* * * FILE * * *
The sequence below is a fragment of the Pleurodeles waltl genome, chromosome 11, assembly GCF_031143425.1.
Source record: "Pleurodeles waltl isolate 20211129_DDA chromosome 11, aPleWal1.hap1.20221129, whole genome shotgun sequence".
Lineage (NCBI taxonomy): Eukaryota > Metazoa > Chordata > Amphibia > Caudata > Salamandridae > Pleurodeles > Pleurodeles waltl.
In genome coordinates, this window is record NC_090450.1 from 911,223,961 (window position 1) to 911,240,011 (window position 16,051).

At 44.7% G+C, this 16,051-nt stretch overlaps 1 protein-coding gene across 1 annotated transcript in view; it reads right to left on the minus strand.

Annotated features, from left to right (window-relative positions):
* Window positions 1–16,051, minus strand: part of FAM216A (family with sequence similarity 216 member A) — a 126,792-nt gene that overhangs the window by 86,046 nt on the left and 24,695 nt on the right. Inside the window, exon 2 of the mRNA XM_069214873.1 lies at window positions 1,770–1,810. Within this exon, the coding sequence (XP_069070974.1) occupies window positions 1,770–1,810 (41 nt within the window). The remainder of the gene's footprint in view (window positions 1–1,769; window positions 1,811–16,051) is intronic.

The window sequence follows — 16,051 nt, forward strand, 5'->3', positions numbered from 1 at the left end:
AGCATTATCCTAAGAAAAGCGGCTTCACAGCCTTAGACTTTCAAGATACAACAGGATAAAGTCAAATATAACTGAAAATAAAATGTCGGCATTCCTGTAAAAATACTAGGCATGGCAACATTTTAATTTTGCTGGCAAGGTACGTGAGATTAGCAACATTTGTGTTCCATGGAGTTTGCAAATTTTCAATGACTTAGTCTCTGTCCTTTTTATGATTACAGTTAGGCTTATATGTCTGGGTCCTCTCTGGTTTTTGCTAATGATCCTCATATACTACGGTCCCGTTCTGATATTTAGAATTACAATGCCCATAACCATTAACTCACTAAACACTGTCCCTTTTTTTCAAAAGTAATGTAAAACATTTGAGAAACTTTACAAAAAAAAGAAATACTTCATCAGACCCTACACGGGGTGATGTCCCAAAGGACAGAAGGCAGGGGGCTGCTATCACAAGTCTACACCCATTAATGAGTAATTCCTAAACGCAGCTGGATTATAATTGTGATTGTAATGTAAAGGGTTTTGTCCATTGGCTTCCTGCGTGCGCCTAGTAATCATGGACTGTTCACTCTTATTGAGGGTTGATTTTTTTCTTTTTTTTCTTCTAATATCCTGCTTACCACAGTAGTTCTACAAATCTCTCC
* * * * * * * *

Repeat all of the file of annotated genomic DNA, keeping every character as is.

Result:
The sequence below is a fragment of the Pleurodeles waltl genome, chromosome 11, assembly GCF_031143425.1.
Source record: "Pleurodeles waltl isolate 20211129_DDA chromosome 11, aPleWal1.hap1.20221129, whole genome shotgun sequence".
Lineage (NCBI taxonomy): Eukaryota > Metazoa > Chordata > Amphibia > Caudata > Salamandridae > Pleurodeles > Pleurodeles waltl.
In genome coordinates, this window is record NC_090450.1 from 911,223,961 (window position 1) to 911,240,011 (window position 16,051).

At 44.7% G+C, this 16,051-nt stretch overlaps 1 protein-coding gene across 1 annotated transcript in view; it reads right to left on the minus strand.

Annotated features, from left to right (window-relative positions):
* Window positions 1–16,051, minus strand: part of FAM216A (family with sequence similarity 216 member A) — a 126,792-nt gene that overhangs the window by 86,046 nt on the left and 24,695 nt on the right. Inside the window, exon 2 of the mRNA XM_069214873.1 lies at window positions 1,770–1,810. Within this exon, the coding sequence (XP_069070974.1) occupies window positions 1,770–1,810 (41 nt within the window). The remainder of the gene's footprint in view (window positions 1–1,769; window positions 1,811–16,051) is intronic.

The window sequence follows — 16,051 nt, forward strand, 5'->3', positions numbered from 1 at the left end:
AGCATTATCCTAAGAAAAGCGGCTTCACAGCCTTAGACTTTCAAGATACAACAGGATAAAGTCAAATATAACTGAAAATAAAATGTCGGCATTCCTGTAAAAATACTAGGCATGGCAACATTTTAATTTTGCTGGCAAGGTACGTGAGATTAGCAACATTTGTGTTCCATGGAGTTTGCAAATTTTCAATGACTTAGTCTCTGTCCTTTTTATGATTACAGTTAGGCTTATATGTCTGGGTCCTCTCTGGTTTTTGCTAATGATCCTCATATACTACGGTCCCGTTCTGATATTTAGAATTACAATGCCCATAACCATTAACTCACTAAACACTGTCCCTTTTTTTCAAAAGTAATGTAAAACATTTGAGAAACTTTACAAAAAAAAGAAATACTTCATCAGACCCTACACGGGGTGATGTCCCAAAGGACAGAAGGCAGGGGGCTGCTATCACAAGTCTACACCCATTAATGAGTAATTCCTAAACGCAGCTGGATTATAATTGTGATTGTAATGTAAAGGGTTTTGTCCATTGGCTTCCTGCGTGCGCCTAGTAATCATGGACTGTTCACTCTTATTGAGGGTTGATTTTTTTCTTTTTTTTCTTCTAATATCCTGCTTACCACAGTAGTTCTACAAATCTCTCC